Drive Type: Manual
Chapel Hill, North Carolina, United States
1973 911RS Clone built on a 1973 911T Chassis. We have had many, many air cooled Porsches come through of all vintages, but this one is arguably the best. The only air-cooled 911 that I have driven that felt faster was a twin turbo 993, that is including a whole host of other turbo cars and race/street set ups. This 911 was built as a dual-purpose car that was used on both the street and the track. It has all the go fast goodies and is extremely well set up. The motor is a freshened 3.0 with a rebuilt 915. The WEVO shifter makes the gearbox feel more like a G50 than a 915. Its hard to describe the motor as anything other than perfect. The SSI heat exchangers help it spool up very quickly and it is an absolute blast to get on. A local viewing is welcomed and encouraged with appointment. We are happy to help buyers worldwide and have extensive experience with shipping and freight logistics.
Porsche posted a picture of what it is calling "the latest production version" of the 2015 Porsche 918 Spyder on Twitter. It looks like the gasoline-hybrid supercar is being driven sportively on some California back roads during Monterey Speed Week.
Whatever updates were made to this version aren't visual (except for the paint), as the one Chris Harris drove last spring and another seen hot-weather testing in Nevada both had production bodies. We presume the changes are relatively minor and more than skin deep - perhaps brake calibration, suspension tuning or tweaks to the powertrain - but Porsche didn't release any more information.
The 918 Spyder is Porsche's latest supercar, which will compete with the LaFerrari and the McLaren P1 hybrid supercars. The Porsche may be the underdog of the group when considering horsepower, acceleration, top speed and price, but the 887-horsepower brute has the most advanced hybrid drivetrain of the three.
Though Porsche won't be feeding us the full 911 enchilada until tomorrow's Geneva-based festivities, we have managed to scare up some official images of the 2014 911 GT3, as well as the all-new 911 GT3 Cup. As Porsche is celebrating 50 years of the 911, we anticipate a good day for great cars.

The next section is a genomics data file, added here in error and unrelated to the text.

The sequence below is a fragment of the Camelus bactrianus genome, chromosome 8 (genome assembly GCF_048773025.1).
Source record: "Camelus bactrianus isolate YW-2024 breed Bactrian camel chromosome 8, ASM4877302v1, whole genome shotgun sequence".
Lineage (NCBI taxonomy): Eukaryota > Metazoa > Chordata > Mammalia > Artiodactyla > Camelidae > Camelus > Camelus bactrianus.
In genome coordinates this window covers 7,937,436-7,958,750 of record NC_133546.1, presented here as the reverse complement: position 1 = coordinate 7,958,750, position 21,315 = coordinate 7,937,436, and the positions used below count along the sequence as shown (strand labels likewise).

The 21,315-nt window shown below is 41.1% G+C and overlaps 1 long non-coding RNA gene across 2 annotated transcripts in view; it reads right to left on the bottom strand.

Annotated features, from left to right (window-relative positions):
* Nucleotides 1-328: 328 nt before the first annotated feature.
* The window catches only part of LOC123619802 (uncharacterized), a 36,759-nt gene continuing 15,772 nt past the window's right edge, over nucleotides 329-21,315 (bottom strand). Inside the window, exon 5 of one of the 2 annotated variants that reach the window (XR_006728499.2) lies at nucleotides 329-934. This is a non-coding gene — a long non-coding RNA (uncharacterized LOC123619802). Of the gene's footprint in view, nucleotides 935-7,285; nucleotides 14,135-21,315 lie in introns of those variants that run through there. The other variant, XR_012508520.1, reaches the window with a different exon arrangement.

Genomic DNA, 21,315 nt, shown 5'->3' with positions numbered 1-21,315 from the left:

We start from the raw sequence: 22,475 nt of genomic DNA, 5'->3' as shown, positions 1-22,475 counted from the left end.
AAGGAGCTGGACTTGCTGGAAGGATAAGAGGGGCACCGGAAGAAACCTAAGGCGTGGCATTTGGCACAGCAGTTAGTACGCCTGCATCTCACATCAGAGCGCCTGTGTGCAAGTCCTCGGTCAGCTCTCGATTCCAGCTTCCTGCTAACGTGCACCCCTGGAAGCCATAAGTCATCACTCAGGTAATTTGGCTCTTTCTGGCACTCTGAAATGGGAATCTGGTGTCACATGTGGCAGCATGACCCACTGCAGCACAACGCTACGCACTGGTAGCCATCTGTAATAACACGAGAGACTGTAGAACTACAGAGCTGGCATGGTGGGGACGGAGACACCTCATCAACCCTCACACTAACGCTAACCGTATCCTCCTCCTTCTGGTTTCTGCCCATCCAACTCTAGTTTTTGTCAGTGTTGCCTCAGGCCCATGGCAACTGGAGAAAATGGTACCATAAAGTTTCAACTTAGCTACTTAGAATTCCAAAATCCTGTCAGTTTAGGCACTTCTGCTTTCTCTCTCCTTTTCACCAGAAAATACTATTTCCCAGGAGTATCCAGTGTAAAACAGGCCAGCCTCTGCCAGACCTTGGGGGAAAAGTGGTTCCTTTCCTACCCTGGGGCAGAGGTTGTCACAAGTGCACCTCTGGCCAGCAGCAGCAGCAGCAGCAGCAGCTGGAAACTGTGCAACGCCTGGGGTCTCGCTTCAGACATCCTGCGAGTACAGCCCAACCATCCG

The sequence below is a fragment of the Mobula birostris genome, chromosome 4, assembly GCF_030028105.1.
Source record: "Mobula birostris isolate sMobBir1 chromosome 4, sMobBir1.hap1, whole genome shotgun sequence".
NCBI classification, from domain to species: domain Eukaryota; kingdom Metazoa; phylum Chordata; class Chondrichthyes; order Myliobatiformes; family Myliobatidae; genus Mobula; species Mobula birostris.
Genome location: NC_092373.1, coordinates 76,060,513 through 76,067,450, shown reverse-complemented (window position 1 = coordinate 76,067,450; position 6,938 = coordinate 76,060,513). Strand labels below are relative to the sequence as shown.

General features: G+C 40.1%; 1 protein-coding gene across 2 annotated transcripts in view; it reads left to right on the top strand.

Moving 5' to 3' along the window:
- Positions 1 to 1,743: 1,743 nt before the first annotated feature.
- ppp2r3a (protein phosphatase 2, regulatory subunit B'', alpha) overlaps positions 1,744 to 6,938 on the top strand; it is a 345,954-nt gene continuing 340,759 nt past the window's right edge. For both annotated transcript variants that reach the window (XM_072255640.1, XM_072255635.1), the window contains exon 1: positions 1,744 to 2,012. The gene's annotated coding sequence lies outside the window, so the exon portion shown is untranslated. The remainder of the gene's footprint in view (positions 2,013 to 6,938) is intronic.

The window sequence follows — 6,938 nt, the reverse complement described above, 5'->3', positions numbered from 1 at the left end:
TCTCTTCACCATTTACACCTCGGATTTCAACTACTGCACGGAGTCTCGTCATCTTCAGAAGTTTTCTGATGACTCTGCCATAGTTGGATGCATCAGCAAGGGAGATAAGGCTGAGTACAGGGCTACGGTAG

The new GT3 looks every bit the proper successor to the racy 911 nameplate, with a fixed rear wing large enough to serve cocktails on, a curvaceous body kit and 20-inch wheels that offer a dominating on-road stance. It's a good bet that Porsche will have coaxed something like 450 horsepower from the naturally aspirated, 3.8-liter flat-six engine that hangs over the car's rear axle. A seven-speed manual and Porsche's own PDK transmission are the likely gearbox offerings.
Should the mental quickness and imposing wingery of the standard GT3 not be enough for you, future racecar driver, Porsche is also bringing a GT3 Cup car to Geneva. The German automaker has given just a few scant details about this Cup car - 460 hp on tap, a production run of just 2,400 units - including three images of the kitted out racer. Certainly more and finer details will emerge, when Porsche shines the spotlights on its new 911s tomorrow.
Seeing pictures of Italian supercars burst into flames by the side of the road, as our compatriots at Axis of Oversteer point out, has become something of a usual sight. But a Porsche? Surely those meticulous German engineers have got that taken care of, right?
Not necessarily. Reports coming in from Europe indicate that no fewer than five 911 GT3 coupes have "spontaneously combusted" in the past few weeks, prompting Porsche to launch an investigation. In the meantime, they've reportedly ceased deliveries of the new GT3 while they try to determine what the problem is and work to rectify it.
We wouldn't be surprised to see a recall issued once the problem is resolved, but for now, we'd encourage existing owners to be extra vigilant behind the wheel - or better yet, leave their cars in the garage for the time being. You wouldn't want to drive a 475-horsepower rear-drive sports car through a Polar Vortex, anyway, right?